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Give Us This Day Our Daily Bread

So many things have changed over the last two or three thousand years that most modern people are amazed to learn that the shape of a loaf of bread has changed very little. The large round loaf at right has beeen prepared for a modern Greek wedding. It is almost exactly the same shape as plaster casts of loaves found buried in the ancient Roman city of Pompeii which was destroyed in the eruption of Mount Vesuvius in A. D. 79.

Round loaves have been popular amongst almost all Mediterranean people since ancient times. The basic shape came from the round ceramic bowls in which the bread was allowed to ride and in which they were baked.

The Romans were particularly fond of baking bread with the high gluten wheat that made the bread hold together during baking and so chewy and durable for carrying on a long journey. Although barley contains more protein than wheat, the Romans considered it the food of slaves and often, soldiers were given barley bread as punishment rations.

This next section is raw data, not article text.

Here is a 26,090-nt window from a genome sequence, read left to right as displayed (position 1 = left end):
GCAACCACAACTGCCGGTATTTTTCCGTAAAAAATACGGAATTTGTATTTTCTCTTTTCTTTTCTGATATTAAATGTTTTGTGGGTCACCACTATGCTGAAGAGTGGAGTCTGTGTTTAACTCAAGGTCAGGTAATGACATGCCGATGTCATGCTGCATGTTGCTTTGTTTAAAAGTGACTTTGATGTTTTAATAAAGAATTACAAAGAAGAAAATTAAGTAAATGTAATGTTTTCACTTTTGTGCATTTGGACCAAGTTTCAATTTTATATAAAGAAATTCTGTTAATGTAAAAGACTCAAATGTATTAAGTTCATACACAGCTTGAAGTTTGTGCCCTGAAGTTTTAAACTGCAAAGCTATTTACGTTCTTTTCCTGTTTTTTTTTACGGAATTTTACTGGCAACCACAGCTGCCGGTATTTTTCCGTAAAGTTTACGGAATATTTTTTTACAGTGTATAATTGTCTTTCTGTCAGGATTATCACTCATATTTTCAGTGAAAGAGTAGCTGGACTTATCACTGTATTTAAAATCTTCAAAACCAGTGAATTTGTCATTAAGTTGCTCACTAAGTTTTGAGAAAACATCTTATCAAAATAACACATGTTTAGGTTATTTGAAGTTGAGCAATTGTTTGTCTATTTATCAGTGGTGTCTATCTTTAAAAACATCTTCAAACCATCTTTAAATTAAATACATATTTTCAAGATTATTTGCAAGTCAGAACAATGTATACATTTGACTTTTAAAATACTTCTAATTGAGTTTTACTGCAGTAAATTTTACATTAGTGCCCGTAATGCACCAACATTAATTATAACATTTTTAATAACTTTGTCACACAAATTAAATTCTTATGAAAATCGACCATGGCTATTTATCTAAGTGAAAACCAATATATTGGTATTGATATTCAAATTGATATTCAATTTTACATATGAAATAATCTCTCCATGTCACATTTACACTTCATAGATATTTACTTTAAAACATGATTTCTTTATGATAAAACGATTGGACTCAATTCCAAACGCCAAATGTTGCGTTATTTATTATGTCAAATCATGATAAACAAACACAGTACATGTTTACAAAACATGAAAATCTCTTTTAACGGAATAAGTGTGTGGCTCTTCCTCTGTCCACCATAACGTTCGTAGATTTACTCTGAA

North Africa (Egypt and Modern Libya and Algeria) and Aquitania in Gaul (Modern Southern France) produced most of the cereal grains that supplied the Empire. The grain producing regions in the Roman Empire, like in all nations and empires before and since, had an enormous strategic military value. As the Roman people were to find out to their chagrin on mire than one occasion, He who controlled Gaul or Africa, therefore, had a stranglehold on the Empire. North Africa was so important in this regard that powerful generals often chose this province in which to rebel and set up their own empire in opposition to the legitimate Roman government.

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